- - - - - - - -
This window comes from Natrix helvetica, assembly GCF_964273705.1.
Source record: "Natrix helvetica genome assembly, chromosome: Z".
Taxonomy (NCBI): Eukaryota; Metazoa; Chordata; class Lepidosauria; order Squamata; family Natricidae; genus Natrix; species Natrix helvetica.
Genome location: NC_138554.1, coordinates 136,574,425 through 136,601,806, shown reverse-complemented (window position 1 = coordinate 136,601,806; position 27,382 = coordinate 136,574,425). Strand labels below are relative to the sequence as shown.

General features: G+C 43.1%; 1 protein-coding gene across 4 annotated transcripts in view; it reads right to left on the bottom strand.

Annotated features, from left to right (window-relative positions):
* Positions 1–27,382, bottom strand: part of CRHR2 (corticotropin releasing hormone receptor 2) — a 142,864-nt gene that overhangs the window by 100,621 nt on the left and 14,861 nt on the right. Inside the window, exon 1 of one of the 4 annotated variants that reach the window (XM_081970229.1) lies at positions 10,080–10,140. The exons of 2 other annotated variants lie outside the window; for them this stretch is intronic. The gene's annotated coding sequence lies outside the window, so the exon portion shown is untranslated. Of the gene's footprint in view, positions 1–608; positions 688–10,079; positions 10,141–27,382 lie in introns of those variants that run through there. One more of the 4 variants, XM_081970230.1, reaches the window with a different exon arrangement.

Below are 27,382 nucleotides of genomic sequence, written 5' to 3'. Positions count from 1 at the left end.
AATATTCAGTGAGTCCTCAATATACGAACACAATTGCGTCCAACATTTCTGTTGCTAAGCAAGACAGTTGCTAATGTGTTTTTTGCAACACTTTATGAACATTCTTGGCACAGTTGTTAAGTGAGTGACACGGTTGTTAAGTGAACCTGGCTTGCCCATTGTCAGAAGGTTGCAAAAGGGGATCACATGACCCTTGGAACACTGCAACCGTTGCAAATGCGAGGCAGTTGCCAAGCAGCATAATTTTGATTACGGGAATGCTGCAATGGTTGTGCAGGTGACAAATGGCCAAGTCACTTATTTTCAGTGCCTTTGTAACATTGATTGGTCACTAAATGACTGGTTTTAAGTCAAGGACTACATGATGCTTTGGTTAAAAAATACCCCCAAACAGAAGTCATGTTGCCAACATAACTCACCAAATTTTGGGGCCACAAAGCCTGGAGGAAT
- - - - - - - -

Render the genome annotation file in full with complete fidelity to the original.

This window comes from Natrix helvetica, assembly GCF_964273705.1.
Source record: "Natrix helvetica genome assembly, chromosome: Z".
Taxonomy (NCBI): Eukaryota; Metazoa; Chordata; class Lepidosauria; order Squamata; family Natricidae; genus Natrix; species Natrix helvetica.
Genome location: NC_138554.1, coordinates 136,574,425 through 136,601,806, shown reverse-complemented (window position 1 = coordinate 136,601,806; position 27,382 = coordinate 136,574,425). Strand labels below are relative to the sequence as shown.

General features: G+C 43.1%; 1 protein-coding gene across 4 annotated transcripts in view; it reads right to left on the bottom strand.

Annotated features, from left to right (window-relative positions):
* Positions 1–27,382, bottom strand: part of CRHR2 (corticotropin releasing hormone receptor 2) — a 142,864-nt gene that overhangs the window by 100,621 nt on the left and 14,861 nt on the right. Inside the window, exon 1 of one of the 4 annotated variants that reach the window (XM_081970229.1) lies at positions 10,080–10,140. The exons of 2 other annotated variants lie outside the window; for them this stretch is intronic. The gene's annotated coding sequence lies outside the window, so the exon portion shown is untranslated. Of the gene's footprint in view, positions 1–608; positions 688–10,079; positions 10,141–27,382 lie in introns of those variants that run through there. One more of the 4 variants, XM_081970230.1, reaches the window with a different exon arrangement.

Below are 27,382 nucleotides of genomic sequence, written 5' to 3'. Positions count from 1 at the left end.
AATATTCAGTGAGTCCTCAATATACGAACACAATTGCGTCCAACATTTCTGTTGCTAAGCAAGACAGTTGCTAATGTGTTTTTTGCAACACTTTATGAACATTCTTGGCACAGTTGTTAAGTGAGTGACACGGTTGTTAAGTGAACCTGGCTTGCCCATTGTCAGAAGGTTGCAAAAGGGGATCACATGACCCTTGGAACACTGCAACCGTTGCAAATGCGAGGCAGTTGCCAAGCAGCATAATTTTGATTACGGGAATGCTGCAATGGTTGTGCAGGTGACAAATGGCCAAGTCACTTATTTTCAGTGCCTTTGTAACATTGATTGGTCACTAAATGACTGGTTTTAAGTCAAGGACTACATGATGCTTTGGTTAAAAAATACCCCCAAACAGAAGTCATGTTGCCAACATAACTCACCAAATTTTGGGGCCACAAAGCCTGGAGGAAT